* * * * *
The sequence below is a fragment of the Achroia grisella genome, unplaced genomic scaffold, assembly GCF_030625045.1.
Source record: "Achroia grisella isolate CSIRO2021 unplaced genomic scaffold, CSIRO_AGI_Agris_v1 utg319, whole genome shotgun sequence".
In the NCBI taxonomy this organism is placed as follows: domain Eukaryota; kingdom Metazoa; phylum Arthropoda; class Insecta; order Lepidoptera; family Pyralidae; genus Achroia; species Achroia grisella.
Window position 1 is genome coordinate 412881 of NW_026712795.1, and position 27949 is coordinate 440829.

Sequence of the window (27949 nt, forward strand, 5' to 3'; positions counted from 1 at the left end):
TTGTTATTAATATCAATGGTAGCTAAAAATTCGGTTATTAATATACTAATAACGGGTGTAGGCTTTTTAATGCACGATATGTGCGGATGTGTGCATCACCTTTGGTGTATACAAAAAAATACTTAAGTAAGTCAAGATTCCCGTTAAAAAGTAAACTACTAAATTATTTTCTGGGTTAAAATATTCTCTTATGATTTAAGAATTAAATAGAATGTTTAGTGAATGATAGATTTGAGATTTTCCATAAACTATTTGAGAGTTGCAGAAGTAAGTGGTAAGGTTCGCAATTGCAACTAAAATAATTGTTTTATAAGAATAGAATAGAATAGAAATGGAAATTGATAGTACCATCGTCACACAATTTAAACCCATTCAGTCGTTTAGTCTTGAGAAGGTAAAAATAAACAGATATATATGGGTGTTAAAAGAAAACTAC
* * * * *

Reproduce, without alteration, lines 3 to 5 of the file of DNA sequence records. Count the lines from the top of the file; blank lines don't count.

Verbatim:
In the NCBI taxonomy this organism is placed as follows: domain Eukaryota; kingdom Metazoa; phylum Arthropoda; class Insecta; order Lepidoptera; family Pyralidae; genus Achroia; species Achroia grisella.
Window position 1 is genome coordinate 412881 of NW_026712795.1, and position 27949 is coordinate 440829.

Sequence of the window (27949 nt, forward strand, 5' to 3'; positions counted from 1 at the left end):